Mobile Monday

Last night I was at Mobile Monday London to catch four presentations. The topic: advertising on mobile. The summary: there’s a need for better measurement.

Claire Valoti from Mindshare was up first, giving the agency view of mobile advertising. She split the appeal of mobile in a media plan in to two parts: as a delivery mechanic (to extended reach, getting to a winder audience in a different mode); and as a platform (for couponing, or video uploads). She then went on to describe some issues and themes… and standardization and measurement were pretty much top of the list. That is, there’s currently no good standard measure of reach, sessions, traffic or users for mobile advertising. And even if there was, it needs to be integrated into existing web buying systems, rather than via a mobile-specific system.

Claire had a good observation on social networking, and the importance for mobile. The m:metrics numbers quoted showed that the 18-24 and 25-34 age groups were more likely to be using social networking from the mobile, compared to 13-17 age group. It’s not just about a youth market.

Another good point was made that events drive handset usage, as does “the right handset”. An example given: at the end of the football (soccer) season, there’s a drop in usage; during the season people are out and about and will use the mobile internet to look up news. As for “the right device”, just look at the figures for internet usage on the iPhone compared to anything else….

Obviously mobile advertising has to be used in the context of the whole campaign, and it has to be relevant content: don’t go taking an ad made for TV and slapping it on a mobile. Use the right techniques to get reach (banners, SMS, bluetooth), use location information to make it relevant, use coupons and free content to make it useful to the customer. And the user experience needs to be more streamlined: don’t issue mobile coupons without telling your retail staff how to handle them.

Aside from measurement, another barrier to growing advertising budgets is the number of people involved in setting up a mobile campaign. The buying experience needs to be more streamlined.

Mobile advertising challenges were summarized as: speed, reach, cost, ROI, standards, and measurement. As examples of reach issues: Claire was interested in QR codes, but only 10% of mobile devices have a reader installed; buying from Blyk or similar to get an audience was described as having “limited reach” at the moment; mobile search needs to scale up as, right now, it’s hard to spend the budget.

Shan Henderson from Vodafone kicked off his presentation by saying that it’s the metrics that matter. Click rate is not the full story, but it’s often the headline. Also audience demographic, behaviour, session length, frequency and reach are all important because “money follows measurement in media”. He showed the “measurement gap” graph. I’m sure the slides will be available soon, but for now I’ve done a shaky recreation:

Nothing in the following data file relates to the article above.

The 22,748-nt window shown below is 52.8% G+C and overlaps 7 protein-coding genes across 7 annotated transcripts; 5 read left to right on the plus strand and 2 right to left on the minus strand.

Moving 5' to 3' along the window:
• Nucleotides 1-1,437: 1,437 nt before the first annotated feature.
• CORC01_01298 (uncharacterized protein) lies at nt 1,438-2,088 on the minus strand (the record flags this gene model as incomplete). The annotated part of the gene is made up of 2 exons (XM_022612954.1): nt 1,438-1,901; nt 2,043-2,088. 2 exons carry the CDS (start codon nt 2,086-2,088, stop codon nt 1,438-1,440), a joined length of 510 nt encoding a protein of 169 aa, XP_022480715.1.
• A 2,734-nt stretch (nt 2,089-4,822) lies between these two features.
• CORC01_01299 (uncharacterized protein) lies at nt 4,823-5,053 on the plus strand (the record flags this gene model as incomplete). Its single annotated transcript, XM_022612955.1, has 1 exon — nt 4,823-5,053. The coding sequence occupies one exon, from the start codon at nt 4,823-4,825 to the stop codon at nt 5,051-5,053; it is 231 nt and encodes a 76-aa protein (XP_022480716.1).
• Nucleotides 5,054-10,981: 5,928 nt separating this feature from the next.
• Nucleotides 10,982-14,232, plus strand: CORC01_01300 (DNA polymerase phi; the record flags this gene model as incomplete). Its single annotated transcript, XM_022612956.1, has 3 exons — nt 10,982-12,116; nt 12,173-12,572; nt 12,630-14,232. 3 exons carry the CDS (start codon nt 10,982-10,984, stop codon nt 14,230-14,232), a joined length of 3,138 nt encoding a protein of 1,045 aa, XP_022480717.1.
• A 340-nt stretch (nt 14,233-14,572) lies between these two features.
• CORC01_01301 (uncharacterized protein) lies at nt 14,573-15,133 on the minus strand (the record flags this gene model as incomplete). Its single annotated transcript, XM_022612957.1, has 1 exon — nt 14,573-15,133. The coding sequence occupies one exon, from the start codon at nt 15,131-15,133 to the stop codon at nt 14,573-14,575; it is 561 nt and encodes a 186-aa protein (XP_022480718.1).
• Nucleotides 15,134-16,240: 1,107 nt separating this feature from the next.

measurement gap

(I’m guessing Edward Tufte would not approve). So, we all agree it seems: we need better standards for measurement and more efficency in the buying and selling of advertising in order for the market to grow.

To address this, Shan went on to describe the GSMA Metrics Study which aims to make it easy to plan and measure mobile media. Later this year it’s going to produce (one or more of): guidelines, best practices, definitions, technical standards, responsible ad practices, content standards. This will all be via an as yet unnamed ABC-like trusted independent organization.

Russell Buckley took the stage to talk about Admob, a self-serve and full-service ad network, shifting 2.bn ads a month, in 160 countries via 3000 mobile web sites. They select mobile sites, put ads on them, and share the revenue with the site. He described mobile advertising as good for: bands; to promote mobile websites; for operators to monetize their sites; and content owners to have access to a new marketing channel.

There was then a page of logos of who’s advertising, and it showed that the US is generally ahead in terms of adopting mobile advertising. In fact, ad requests by country (to March) showed 47% of ads were for the USA. Other figures were: India (9.8%); UK (6.7%); South Africa (5.3%); Indonesia (4.7%); Romania (1.9%); Canada (1.3%); Philippines (1.3%); France (1%); Israel (1%); RoW (20.1%). By handset, Nokia were the top, although they are dropping: something that’s not yet reflected in their market share.

Russell presented some case studies. MTV wanted to drive traffic to an awards site, and using text adverts they had a 300% traffic boost and 400% increase in downloads. Land Rover USA saw 23% of users interacting with an advertised landing page, with 3% going on to click the link to make a call to a dealer. Adidas saw a CTR of “well above 3%”. Coca-Cola saw a CTR of 1.31%, but 130% watched a mobile video that was being promoted (some people watched it more than once).

Ray Anderson from Bango described the basic model for using advertising as: select a channel, measure response, look at user purchases, analyse ROI, then… repeat.

He made some great observations on the issues of search. Depending on the combinations of search provider and operator, you may find you get very different results from the advertising spend (especially if the content is transcoded). But he had a graph that compared the revenue Bango customers had received over time from Orange and Vodafone: the doubling (or more) in the graphs when the operators introduced a search page was impressive.

After the talks there was a brief panel session. All good stuff. And held in a great building.

Photos: from Route79, from appelquist, from Alex Craxton

Video and audio: usual appear on the Mobile Monday web site after a little while, so check there.